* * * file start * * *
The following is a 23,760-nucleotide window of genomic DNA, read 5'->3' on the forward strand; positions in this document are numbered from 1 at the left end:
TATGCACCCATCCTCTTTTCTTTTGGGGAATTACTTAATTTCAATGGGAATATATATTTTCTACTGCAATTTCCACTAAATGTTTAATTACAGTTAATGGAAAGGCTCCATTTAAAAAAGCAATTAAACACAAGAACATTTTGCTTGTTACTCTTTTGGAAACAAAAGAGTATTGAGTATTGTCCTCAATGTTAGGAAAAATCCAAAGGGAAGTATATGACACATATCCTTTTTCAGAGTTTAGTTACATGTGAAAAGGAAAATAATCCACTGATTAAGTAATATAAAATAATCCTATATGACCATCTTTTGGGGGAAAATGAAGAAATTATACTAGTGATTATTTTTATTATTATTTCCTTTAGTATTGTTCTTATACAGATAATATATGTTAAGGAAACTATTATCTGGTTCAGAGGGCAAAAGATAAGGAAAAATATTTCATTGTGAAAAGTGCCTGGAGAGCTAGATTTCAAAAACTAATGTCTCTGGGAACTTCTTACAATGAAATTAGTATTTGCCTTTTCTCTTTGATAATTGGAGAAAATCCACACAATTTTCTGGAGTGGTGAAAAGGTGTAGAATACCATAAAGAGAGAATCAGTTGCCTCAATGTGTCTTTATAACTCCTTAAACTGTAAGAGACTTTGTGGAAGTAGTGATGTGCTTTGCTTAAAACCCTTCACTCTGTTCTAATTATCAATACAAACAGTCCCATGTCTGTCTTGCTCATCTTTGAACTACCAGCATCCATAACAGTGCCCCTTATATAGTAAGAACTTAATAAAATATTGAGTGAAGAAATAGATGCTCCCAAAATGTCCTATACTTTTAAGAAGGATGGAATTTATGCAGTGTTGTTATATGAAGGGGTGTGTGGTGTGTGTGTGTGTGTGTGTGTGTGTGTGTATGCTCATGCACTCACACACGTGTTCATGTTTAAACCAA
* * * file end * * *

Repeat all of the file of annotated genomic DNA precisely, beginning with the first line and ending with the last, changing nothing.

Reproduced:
The following is a 23,760-nucleotide window of genomic DNA, read 5'->3' on the forward strand; positions in this document are numbered from 1 at the left end:
TATGCACCCATCCTCTTTTCTTTTGGGGAATTACTTAATTTCAATGGGAATATATATTTTCTACTGCAATTTCCACTAAATGTTTAATTACAGTTAATGGAAAGGCTCCATTTAAAAAAGCAATTAAACACAAGAACATTTTGCTTGTTACTCTTTTGGAAACAAAAGAGTATTGAGTATTGTCCTCAATGTTAGGAAAAATCCAAAGGGAAGTATATGACACATATCCTTTTTCAGAGTTTAGTTACATGTGAAAAGGAAAATAATCCACTGATTAAGTAATATAAAATAATCCTATATGACCATCTTTTGGGGGAAAATGAAGAAATTATACTAGTGATTATTTTTATTATTATTTCCTTTAGTATTGTTCTTATACAGATAATATATGTTAAGGAAACTATTATCTGGTTCAGAGGGCAAAAGATAAGGAAAAATATTTCATTGTGAAAAGTGCCTGGAGAGCTAGATTTCAAAAACTAATGTCTCTGGGAACTTCTTACAATGAAATTAGTATTTGCCTTTTCTCTTTGATAATTGGAGAAAATCCACACAATTTTCTGGAGTGGTGAAAAGGTGTAGAATACCATAAAGAGAGAATCAGTTGCCTCAATGTGTCTTTATAACTCCTTAAACTGTAAGAGACTTTGTGGAAGTAGTGATGTGCTTTGCTTAAAACCCTTCACTCTGTTCTAATTATCAATACAAACAGTCCCATGTCTGTCTTGCTCATCTTTGAACTACCAGCATCCATAACAGTGCCCCTTATATAGTAAGAACTTAATAAAATATTGAGTGAAGAAATAGATGCTCCCAAAATGTCCTATACTTTTAAGAAGGATGGAATTTATGCAGTGTTGTTATATGAAGGGGTGTGTGGTGTGTGTGTGTGTGTGTGTGTGTGTGTGTATGCTCATGCACTCACACACGTGTTCATGTTTAAACCAA